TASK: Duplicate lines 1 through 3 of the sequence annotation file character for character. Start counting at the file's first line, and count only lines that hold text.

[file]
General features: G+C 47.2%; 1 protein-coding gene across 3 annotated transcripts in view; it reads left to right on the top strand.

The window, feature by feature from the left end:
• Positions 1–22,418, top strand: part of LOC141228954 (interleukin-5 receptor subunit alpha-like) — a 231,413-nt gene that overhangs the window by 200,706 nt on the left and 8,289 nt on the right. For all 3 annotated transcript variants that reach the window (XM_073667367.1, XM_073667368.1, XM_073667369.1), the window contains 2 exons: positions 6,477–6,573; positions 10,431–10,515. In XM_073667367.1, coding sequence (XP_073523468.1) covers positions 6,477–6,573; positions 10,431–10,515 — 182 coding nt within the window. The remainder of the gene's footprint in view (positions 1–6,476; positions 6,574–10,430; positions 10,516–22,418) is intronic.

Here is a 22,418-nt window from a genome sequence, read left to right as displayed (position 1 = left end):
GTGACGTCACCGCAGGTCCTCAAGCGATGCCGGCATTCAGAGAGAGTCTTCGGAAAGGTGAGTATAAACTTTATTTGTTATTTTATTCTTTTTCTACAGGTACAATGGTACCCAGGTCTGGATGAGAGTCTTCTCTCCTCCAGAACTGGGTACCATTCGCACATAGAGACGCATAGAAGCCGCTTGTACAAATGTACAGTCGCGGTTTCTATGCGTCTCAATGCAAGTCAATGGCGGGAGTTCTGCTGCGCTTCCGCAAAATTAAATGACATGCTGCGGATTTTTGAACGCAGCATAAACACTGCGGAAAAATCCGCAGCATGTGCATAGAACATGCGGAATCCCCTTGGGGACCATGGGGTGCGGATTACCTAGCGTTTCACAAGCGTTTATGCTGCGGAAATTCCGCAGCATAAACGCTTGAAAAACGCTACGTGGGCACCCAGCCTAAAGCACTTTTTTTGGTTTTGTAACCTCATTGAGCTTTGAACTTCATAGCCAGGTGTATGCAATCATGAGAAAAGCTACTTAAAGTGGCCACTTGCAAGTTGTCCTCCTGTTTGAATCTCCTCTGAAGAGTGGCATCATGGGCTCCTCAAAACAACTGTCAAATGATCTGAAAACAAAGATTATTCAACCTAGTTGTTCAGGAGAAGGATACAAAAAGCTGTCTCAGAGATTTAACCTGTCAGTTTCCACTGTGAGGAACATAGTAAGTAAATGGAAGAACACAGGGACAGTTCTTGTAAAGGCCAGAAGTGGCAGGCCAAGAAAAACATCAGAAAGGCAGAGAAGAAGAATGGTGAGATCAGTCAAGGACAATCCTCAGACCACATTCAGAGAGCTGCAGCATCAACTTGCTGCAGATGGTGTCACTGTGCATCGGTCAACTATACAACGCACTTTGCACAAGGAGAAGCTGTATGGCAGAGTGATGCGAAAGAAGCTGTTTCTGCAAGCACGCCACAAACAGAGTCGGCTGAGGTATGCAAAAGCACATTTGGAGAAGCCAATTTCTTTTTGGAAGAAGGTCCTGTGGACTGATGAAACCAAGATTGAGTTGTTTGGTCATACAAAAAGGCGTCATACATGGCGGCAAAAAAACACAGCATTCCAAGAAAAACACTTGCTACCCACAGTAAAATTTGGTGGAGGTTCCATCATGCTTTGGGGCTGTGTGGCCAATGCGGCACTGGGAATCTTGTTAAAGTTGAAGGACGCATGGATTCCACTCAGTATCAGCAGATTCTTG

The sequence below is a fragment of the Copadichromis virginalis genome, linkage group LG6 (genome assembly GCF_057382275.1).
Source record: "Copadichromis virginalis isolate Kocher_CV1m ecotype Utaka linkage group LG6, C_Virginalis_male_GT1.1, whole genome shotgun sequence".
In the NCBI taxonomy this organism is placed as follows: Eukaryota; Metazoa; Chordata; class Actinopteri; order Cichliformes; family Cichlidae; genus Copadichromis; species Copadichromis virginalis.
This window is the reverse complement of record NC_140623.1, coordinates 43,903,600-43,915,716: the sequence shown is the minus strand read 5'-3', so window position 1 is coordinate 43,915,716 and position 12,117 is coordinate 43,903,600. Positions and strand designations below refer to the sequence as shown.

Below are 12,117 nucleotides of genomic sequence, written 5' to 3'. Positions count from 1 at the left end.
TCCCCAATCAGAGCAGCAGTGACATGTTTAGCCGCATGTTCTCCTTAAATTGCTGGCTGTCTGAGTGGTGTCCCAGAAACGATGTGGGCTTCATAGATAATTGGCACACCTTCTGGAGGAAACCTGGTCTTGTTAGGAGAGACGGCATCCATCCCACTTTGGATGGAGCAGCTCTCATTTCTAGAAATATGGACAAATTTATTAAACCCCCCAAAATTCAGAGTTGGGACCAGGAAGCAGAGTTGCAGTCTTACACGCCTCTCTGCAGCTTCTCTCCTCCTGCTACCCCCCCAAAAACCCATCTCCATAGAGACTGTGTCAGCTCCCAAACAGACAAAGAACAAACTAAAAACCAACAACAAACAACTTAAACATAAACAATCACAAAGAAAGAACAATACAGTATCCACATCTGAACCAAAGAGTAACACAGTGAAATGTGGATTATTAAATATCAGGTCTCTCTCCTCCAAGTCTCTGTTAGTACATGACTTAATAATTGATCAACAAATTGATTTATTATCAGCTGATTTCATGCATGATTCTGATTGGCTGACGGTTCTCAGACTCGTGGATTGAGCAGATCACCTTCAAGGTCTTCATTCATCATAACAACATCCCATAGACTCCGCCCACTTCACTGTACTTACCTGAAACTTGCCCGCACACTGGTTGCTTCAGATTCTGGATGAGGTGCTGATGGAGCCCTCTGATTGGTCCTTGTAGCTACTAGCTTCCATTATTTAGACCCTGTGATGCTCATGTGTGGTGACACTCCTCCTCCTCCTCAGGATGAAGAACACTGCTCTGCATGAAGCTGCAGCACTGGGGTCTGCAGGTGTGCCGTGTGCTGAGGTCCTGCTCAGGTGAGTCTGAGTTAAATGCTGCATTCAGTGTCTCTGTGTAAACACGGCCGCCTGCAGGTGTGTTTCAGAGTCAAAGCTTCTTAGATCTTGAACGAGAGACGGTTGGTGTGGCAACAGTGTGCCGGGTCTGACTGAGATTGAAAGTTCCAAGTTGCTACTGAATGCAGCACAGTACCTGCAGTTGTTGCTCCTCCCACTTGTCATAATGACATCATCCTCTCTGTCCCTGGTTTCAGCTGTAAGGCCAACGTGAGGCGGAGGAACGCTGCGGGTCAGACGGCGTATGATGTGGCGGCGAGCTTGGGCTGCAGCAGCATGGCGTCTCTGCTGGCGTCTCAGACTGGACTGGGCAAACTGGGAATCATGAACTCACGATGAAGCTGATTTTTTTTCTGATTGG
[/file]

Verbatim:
General features: G+C 47.2%; 1 protein-coding gene across 3 annotated transcripts in view; it reads left to right on the top strand.

The window, feature by feature from the left end:
• Positions 1–22,418, top strand: part of LOC141228954 (interleukin-5 receptor subunit alpha-like) — a 231,413-nt gene that overhangs the window by 200,706 nt on the left and 8,289 nt on the right. For all 3 annotated transcript variants that reach the window (XM_073667367.1, XM_073667368.1, XM_073667369.1), the window contains 2 exons: positions 6,477–6,573; positions 10,431–10,515. In XM_073667367.1, coding sequence (XP_073523468.1) covers positions 6,477–6,573; positions 10,431–10,515 — 182 coding nt within the window. The remainder of the gene's footprint in view (positions 1–6,476; positions 6,574–10,430; positions 10,516–22,418) is intronic.